Channels Editor: this last setup screen shows you the result of all the previous steps: a complete list of all the channels that were detected for all the capture cards on your system, along with the name of the EPG source linked to each channel. In the edit dialog for each channel, you will be able to specify if EPG data for the channel should be gathered over the air, or should come from a specific XMLTV program ID. This is where you will see whether your XMLTV grabber correctly identified each channel or not: if not, you will end up with bogus channels with "???" as channel number. If so, simply write down the XMLTV ID for the bogus channel and put this ID in the real channel. You can then delete the bogus channel.
One thing to watch out for, in case several of your capture cards receive similar channels - for example, analog and DVB cards that have some TV channels in common - : you cannot use the XMLTV ID of Source 1 as the XMLTV ID for a channel that belongs to Source 2, even if the channels are the same. This sometimes means that, unfortunately, you will end up duplicating xmltv grabbing for the same channels on each source: if you are reluctant to do this, you can move on to more advanced settings and grab the guide data once, and feed it to several sources, but this is beyond the scope of this introduction.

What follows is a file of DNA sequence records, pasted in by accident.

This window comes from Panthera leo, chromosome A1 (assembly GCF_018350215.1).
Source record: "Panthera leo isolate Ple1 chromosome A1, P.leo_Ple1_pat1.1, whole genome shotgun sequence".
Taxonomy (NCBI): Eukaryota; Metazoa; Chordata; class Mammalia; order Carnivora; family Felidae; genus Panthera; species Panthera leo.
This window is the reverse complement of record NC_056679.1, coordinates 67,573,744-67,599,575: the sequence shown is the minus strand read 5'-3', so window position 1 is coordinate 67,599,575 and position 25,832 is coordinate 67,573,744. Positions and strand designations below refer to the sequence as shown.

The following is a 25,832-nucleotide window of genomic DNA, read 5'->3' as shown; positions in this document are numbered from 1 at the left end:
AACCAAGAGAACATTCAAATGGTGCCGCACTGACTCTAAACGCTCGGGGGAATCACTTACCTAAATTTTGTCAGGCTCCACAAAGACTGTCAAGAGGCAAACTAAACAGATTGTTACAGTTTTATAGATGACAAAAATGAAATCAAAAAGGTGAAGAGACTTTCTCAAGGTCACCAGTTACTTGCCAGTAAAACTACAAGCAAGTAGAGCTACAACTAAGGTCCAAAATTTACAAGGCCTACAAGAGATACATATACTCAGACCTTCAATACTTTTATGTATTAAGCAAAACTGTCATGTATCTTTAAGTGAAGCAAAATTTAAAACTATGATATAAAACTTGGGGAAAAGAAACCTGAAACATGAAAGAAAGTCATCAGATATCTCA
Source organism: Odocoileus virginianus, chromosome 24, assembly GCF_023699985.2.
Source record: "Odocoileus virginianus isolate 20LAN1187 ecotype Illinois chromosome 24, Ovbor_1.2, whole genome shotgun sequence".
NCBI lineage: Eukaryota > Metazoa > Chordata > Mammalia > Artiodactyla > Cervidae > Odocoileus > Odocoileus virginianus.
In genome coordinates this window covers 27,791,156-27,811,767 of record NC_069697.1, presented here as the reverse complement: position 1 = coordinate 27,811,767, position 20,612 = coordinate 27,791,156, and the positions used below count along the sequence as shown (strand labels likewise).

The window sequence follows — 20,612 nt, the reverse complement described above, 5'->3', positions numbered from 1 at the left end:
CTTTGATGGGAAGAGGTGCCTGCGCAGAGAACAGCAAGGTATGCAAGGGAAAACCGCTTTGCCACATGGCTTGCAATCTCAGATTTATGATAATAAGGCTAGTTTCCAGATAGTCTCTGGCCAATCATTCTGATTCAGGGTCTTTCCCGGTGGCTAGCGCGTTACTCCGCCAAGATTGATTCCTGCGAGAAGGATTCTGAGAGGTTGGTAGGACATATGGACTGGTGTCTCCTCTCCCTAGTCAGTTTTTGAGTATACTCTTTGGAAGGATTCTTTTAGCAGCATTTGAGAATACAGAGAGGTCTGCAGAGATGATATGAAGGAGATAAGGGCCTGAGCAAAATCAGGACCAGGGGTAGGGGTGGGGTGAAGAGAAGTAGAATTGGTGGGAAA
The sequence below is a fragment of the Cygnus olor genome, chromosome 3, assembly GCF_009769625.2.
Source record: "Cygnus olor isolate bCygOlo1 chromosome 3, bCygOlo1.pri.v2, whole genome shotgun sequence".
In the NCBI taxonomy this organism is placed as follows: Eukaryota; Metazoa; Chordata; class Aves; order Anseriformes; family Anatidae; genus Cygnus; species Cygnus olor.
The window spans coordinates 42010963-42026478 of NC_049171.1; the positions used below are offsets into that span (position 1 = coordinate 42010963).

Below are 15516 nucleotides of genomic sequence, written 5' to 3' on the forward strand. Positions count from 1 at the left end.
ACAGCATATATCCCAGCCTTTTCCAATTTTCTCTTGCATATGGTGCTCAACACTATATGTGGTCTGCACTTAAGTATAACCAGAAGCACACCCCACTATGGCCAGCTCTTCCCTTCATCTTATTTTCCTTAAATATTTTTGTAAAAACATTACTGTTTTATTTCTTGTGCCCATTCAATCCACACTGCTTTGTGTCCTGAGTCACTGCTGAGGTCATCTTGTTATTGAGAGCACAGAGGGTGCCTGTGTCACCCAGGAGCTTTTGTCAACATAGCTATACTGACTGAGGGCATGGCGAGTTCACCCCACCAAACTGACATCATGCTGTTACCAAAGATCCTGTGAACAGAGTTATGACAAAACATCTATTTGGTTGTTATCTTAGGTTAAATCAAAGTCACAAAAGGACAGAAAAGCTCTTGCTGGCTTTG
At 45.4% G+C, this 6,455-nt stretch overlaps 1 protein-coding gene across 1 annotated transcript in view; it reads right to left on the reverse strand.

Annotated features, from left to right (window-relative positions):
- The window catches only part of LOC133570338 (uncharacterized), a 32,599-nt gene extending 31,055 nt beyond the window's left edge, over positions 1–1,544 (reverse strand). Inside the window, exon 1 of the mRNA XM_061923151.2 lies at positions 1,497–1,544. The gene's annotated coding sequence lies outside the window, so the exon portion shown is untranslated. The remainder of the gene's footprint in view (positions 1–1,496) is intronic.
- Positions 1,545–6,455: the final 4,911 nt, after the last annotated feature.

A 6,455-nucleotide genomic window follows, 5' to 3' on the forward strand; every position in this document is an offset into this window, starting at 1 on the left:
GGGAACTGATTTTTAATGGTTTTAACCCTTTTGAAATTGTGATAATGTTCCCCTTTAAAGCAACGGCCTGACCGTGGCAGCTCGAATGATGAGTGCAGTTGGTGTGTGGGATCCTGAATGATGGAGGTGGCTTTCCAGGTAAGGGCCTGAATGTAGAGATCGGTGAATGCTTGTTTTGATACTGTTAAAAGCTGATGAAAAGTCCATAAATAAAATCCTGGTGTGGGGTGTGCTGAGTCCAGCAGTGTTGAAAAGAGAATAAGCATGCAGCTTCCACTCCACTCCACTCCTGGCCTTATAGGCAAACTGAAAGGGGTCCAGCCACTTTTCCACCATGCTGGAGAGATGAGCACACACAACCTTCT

The last element, and arguably the most important, is the channel: channels in MythTV are identified by quite a few elements: "Channel Name", "Channel Number", "Channel Callsign", not to mention extra info such as channel frequency info, etc. Depending on the type of capture card that you use, some elements are used, and some are not: typically, for DVB channels you will not setup anything in the frequency fields - I am not quite sure whether the channel Callsign, Name or Number or a combination are used to tune the channel with DBV tuners - . A page or section should probably be written to describe all this more in detail, but this again is beyond the scope of this intro!
Now, with all those basic concepts in place, let's move on to the next section!
The backend process (mythbackend) is the portion of the system that handles the Video capture cards as well as Scheduling Recordings on those cards, Commercial Flagging, and transcoding. The backend process interacts with the Database and the hardware primarily.
As with the MythFrontend, there can be multiple backends. One backend process is designated as the master backend. This is usually the first backend installed on a system. This backend is responsible for coordinating the activities of the other backends known as slaves. This is especially true for scheduling as the master backend will determine the best distribution of programs across all available tuners. Each backend can have any number of tuners. Commercial Flagging can be distributed across different backends, thereby spreading the load of that process.
There is no requirement for direct user interaction with the backend. The backend can use local Hardware/File Storage or have it mounted from another system. If remotely mounted, network performance should be considered as there will be considerable traffic on the network as recordings are stored and retrieved by the backend process.
The backend and frontend communicate using their own Myth Protocol. The developer of Win Myth, a windows frontend to MythTV for playing recordings on Windows, has documented his workings on the protocol here. Work on defining the Myth Protocol is also being performed on this Wiki.